One of the two was actually reprimanded by the state medical board and placed on probation for this: A woman pregnant in her 3rd trimester came into the ER presenting vaginal bleeding. Based on the frequency and volume of blood and absence of any other risk factors, he diagnosed it as normal spotting, which can occur at any time during pregnancy, and sent her home. In a primary case practice, this happens all the time (or so I'm told, I'm not a doctor). The patient, believing that any spotting after the first trimester was a problem, filed a complaint with the state medical board. He was reprimanded for not following emergency care recommendations by letter, including not conducting a full pelvic exam, not ordering an ultrasound, and not admitting the patient so that a blood sample could be obtained.

    Having that publicly available black mark on his record cost him some business in his private practice, but the main reason why he stopped was that he couldn't afford insurance to continue. My other friend is unscathed by the ER, but stopped working shifts because he saw the rise in complaints, and saw that hospitals were not standing by their doctors. It became a situation where both doctors perceived there's only risk and zero reward for doing a better job. If anybody complains, nobody has your back, not your supervisors, the hospital, review boards, all their lawyers, or your insurance company.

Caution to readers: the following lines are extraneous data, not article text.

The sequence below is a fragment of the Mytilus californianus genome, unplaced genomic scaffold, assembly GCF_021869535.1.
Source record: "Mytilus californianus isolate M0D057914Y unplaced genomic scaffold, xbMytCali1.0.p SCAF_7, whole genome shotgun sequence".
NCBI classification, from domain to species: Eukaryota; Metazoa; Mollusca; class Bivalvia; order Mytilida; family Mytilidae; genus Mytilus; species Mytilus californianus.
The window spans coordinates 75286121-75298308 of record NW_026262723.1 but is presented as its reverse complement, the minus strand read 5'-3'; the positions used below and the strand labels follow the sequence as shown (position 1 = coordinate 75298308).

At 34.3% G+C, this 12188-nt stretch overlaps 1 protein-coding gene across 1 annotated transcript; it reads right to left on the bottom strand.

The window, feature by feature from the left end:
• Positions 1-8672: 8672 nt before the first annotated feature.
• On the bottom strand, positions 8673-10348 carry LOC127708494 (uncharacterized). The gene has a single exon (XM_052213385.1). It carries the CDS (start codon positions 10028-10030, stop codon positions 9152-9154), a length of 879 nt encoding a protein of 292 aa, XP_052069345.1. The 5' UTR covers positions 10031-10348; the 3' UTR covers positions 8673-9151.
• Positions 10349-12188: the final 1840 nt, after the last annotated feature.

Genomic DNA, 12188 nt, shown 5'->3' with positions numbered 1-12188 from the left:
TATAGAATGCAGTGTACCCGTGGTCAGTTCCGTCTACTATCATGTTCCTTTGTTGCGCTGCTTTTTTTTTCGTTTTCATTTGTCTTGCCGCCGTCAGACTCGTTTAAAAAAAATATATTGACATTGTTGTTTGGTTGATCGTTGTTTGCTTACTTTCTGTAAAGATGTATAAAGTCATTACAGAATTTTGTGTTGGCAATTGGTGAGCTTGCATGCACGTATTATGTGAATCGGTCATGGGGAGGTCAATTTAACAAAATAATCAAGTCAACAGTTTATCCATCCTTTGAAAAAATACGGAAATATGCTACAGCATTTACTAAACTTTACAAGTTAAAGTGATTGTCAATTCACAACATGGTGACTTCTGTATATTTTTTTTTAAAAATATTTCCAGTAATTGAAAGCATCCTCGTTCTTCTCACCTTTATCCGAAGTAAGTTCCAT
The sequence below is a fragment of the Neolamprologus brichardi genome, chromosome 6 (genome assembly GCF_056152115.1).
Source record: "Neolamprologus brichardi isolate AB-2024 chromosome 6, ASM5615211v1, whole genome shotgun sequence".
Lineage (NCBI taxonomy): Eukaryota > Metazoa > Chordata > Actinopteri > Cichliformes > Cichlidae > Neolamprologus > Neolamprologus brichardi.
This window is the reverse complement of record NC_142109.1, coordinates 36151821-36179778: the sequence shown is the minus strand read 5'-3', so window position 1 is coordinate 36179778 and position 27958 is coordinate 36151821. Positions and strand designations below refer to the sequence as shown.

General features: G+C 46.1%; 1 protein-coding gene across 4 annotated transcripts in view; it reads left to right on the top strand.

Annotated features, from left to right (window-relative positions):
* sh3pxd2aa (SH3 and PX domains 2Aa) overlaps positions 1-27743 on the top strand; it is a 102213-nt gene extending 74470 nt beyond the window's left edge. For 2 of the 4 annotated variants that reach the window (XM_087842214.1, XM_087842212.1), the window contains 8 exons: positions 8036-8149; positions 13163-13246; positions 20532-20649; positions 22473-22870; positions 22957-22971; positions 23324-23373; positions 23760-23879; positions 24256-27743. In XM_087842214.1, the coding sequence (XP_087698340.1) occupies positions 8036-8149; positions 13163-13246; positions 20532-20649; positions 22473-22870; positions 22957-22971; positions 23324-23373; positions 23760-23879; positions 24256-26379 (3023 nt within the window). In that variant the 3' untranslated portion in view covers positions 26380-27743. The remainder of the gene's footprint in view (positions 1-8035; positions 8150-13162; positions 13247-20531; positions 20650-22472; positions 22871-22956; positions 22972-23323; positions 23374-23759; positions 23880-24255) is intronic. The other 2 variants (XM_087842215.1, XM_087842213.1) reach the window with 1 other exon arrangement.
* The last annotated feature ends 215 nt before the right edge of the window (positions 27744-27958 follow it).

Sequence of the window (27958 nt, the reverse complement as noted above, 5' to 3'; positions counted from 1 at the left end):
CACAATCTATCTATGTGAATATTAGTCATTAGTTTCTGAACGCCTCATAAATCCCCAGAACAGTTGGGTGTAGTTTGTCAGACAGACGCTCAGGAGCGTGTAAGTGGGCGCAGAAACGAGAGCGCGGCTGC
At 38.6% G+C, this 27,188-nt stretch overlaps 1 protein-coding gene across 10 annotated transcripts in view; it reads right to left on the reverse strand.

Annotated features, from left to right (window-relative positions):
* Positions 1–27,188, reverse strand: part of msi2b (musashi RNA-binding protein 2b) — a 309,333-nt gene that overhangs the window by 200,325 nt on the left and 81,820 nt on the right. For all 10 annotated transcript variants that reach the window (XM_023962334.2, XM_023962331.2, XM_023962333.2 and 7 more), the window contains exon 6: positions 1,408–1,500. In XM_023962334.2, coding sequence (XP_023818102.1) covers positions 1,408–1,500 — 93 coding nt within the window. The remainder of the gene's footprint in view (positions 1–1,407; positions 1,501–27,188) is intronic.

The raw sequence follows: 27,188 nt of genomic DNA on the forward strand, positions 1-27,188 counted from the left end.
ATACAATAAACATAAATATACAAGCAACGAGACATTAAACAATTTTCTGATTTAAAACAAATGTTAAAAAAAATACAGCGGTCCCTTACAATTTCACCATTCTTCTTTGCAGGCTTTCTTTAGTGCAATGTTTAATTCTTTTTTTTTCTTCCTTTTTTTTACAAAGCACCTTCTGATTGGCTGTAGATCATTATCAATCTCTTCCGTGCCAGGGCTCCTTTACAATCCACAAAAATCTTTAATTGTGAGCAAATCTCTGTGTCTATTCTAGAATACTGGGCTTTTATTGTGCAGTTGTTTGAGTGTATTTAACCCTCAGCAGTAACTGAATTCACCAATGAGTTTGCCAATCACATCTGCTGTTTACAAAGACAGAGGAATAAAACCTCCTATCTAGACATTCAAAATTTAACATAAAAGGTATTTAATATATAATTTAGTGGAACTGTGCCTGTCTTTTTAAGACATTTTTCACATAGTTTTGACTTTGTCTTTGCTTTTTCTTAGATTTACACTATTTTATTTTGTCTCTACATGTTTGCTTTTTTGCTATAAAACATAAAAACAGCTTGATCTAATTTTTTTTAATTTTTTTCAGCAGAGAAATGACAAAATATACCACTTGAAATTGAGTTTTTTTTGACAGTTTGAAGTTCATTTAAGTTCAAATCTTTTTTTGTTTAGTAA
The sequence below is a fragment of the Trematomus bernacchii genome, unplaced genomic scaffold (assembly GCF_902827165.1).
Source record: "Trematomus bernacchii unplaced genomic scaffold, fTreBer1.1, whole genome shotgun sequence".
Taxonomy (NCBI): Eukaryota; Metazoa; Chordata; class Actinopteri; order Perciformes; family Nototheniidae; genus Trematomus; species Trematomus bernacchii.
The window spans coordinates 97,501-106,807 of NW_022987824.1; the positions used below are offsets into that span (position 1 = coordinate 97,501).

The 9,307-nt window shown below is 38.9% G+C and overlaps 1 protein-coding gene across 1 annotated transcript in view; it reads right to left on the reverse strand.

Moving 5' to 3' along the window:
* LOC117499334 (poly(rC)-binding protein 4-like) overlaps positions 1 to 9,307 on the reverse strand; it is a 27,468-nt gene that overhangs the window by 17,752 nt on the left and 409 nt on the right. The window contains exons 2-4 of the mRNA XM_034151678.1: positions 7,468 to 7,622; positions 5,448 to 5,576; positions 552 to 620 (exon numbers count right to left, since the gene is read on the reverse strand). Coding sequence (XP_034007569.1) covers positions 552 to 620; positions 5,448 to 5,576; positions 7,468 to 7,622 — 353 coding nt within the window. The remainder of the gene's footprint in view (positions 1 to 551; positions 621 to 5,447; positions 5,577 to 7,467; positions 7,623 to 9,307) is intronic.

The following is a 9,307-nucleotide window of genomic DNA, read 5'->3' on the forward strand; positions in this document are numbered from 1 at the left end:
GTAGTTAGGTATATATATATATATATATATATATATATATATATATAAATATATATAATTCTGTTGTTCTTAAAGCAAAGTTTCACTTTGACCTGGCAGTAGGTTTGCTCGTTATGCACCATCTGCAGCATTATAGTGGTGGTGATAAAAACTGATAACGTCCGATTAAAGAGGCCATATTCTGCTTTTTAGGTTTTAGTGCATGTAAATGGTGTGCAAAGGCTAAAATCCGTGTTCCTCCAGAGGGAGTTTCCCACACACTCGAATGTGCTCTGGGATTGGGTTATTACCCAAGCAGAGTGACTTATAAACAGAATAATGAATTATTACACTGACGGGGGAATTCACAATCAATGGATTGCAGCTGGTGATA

Now, regarding COVID-19, neither of the two friends knows anything more about what's happening than we do. There's hardly any information flowing down, and they STILL can't test anyone who hasn't been traced to a confirmed case.

  25. #400
    Moderator
    Registered: Apr 2003
    Location: Wales
    I don't know whether this has been posted already but I read this morning that Jack Ma was coming to the rescue and I admit to laughing, a lot.

    Asia’s richest man announced his intention on Friday to ship 500,000 testing kits and 1 million masks to the U.S. in an effort to combat the coronavirus pandemic.

    Jack Ma’s charitable foundation and his China-based company's foundation, the Alibaba Foundation, have also sourced and donated supplies to other countries being hit by the virus, including Japan, Korea, Italy, Iran and Spain.
    We've found, at least in Wales, that it can take a couple of days for confirmed cases to be published so we're grateful to be included in the Welsh grapevine. 100% accurate so far. We're also lucky to be isolated and sometimes snowed in so we tend to keep a couple of months worth of food (and loo roll) around and we have our own spring so don't need to worry about water.

    I'm not religious so I can't say you're in my prayers but you are all in my thoughts. Keep well.